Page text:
August 2016
Volume 16, Issue 12
Open Access
Vision Sciences Society Annual Meeting Abstract  |   September 2016
Perceptual thresholds are better in individuals with lower trial-by-trial neural variability
Author Affiliations
  • Ayelet Arazi
    Department of brain and cognitive science, Ben Gurion University of the Negev, Israel
  • Nitzan Censor
    School of psychological sciences and Sagol school of neuroscience, Tel Aviv University, Israel
  • Ilan Dinstein
    Department of brain and cognitive science, Ben Gurion University of the Negev, Israel
Journal of Vision September 2016, Vol.16, 428. doi:10.1167/16.12.428
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      Ayelet Arazi, Nitzan Censor, Ilan Dinstein; Perceptual thresholds are better in individuals with lower trial-by-trial neural variability. Journal of Vision 2016;16(12):428. doi: 10.1167/16.12.428.

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      © ARVO (1962-2015); The Authors (2016-present)

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Abstract

Introduction The mammalian brain is a remarkably unstable system where neural responses to repeated presentations of an identical stimulus exhibit considerable trial-by-trial variability. Previous electrophysiological studies have shown that the presentation of a stimulus reduces trial-by-trial neural variability in comparison to ongoing neural variability present before stimulus onset. While the post-stimulus reduction in variance has been reported as a general property of neural responses, its potential impact on perception remains unknown. Here, we examined the relationship between the intensity of trial-by-trial neural variability in individual subjects and their contrast discrimination thresholds. Methods Twenty-two subjects performed a two alternative forced choice contrast discrimination task while their brain activity was recorded with EEG. We estimated the contrast discrimination threshold and the slope of the psychometric function for each subject. Trial by trial variability of the EEG recording was quantified before and after stimulus presentation to estimate the relative change in neural variability of each subject. Results Our results revealed that trial by trial variability is reduced ("quenched") by approximately 40% after stimulus onset in comparison to the ongoing variability present in the pre stimulus interval. We found negative correlations between individual levels of quenching and individual discrimination thresholds as well as positive correlations between individual levels of quenching and psychometric function slopes. Participants with larger reductions in neural variability exhibited lower discrimination thresholds and higher psychometric function slopes. Conclusions In agreement with the general principles of signal detection theory, these results suggest that individuals with sensory systems that quench trial-by-trial neural variability to a larger extent are likely to have better and more stable perceptual performance.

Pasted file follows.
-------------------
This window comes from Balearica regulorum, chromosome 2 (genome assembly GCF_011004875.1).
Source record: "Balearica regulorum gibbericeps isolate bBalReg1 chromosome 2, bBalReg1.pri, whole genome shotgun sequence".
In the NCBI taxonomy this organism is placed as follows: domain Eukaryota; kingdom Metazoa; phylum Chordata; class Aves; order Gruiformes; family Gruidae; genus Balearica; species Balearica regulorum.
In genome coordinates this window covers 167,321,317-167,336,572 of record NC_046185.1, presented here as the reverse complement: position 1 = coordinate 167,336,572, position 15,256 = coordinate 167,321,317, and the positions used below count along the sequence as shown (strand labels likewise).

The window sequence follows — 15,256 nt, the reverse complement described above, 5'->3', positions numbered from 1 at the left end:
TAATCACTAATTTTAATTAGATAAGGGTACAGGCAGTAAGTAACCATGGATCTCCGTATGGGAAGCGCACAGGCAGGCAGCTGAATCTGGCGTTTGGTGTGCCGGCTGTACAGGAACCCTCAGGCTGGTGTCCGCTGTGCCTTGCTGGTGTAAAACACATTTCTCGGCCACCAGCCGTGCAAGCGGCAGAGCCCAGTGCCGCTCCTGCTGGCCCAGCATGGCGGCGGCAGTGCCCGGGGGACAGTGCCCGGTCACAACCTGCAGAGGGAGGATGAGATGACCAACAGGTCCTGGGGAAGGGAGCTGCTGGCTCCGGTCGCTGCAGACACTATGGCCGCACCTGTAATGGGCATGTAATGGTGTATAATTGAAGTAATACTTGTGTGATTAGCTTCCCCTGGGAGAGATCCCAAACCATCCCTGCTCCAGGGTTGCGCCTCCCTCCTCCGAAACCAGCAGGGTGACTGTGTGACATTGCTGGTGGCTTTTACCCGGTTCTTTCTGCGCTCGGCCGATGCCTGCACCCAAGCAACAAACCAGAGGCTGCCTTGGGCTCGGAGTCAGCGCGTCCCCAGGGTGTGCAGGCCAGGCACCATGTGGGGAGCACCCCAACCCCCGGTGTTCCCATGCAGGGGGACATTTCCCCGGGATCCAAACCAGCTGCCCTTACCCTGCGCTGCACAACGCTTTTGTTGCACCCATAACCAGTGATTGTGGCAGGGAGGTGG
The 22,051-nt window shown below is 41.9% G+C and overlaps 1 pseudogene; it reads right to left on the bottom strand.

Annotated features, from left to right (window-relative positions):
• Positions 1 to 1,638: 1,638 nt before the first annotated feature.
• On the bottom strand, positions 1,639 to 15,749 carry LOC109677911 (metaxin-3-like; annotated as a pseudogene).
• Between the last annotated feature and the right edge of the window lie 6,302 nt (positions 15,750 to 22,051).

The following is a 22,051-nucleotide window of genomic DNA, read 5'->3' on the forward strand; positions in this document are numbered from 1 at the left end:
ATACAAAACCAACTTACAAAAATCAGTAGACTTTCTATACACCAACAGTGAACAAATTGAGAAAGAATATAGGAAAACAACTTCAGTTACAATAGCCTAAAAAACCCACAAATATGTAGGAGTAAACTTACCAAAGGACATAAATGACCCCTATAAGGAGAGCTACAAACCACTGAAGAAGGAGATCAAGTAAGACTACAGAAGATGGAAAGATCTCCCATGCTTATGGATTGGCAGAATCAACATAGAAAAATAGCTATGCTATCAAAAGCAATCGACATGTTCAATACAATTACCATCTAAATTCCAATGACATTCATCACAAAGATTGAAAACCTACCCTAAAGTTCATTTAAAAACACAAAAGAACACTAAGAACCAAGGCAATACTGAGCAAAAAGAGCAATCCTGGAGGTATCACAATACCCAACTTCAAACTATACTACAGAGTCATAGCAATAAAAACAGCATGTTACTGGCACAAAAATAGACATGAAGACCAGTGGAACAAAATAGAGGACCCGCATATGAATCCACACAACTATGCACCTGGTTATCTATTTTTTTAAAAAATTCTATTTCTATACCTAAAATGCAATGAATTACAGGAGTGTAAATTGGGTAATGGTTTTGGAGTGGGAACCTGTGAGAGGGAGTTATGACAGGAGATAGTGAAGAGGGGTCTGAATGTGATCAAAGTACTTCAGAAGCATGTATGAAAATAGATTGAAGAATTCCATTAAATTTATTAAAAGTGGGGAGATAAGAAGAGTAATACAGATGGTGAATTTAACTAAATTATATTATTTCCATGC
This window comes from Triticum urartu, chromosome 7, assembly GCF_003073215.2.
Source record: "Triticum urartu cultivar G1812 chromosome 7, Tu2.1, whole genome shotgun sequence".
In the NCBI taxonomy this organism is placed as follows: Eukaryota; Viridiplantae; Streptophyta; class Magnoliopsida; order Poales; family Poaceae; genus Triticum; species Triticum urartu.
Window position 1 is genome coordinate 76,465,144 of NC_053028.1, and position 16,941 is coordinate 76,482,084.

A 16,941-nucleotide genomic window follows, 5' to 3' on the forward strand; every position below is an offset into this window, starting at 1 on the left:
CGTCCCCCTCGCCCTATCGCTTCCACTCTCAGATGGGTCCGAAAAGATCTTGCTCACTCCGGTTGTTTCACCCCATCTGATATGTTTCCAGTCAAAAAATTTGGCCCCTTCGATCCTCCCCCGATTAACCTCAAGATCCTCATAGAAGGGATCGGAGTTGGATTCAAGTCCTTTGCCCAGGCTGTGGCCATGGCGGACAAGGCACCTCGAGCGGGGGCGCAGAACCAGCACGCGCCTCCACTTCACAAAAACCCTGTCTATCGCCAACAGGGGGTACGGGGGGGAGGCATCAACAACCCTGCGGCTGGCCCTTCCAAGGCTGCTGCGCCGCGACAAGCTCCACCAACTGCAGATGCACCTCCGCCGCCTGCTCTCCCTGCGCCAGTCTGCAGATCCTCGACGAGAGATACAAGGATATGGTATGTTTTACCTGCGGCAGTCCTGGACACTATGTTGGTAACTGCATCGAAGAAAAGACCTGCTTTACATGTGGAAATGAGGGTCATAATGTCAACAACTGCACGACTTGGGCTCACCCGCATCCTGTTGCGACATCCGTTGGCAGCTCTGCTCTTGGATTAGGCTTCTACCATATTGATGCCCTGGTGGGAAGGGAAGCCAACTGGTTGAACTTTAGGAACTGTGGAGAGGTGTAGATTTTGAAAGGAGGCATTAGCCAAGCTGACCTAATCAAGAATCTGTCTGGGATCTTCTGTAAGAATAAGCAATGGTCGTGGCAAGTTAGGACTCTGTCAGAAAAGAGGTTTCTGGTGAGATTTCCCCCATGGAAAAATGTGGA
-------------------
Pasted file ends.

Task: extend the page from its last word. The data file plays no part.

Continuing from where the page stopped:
Meeting abstract presented at VSS 2016

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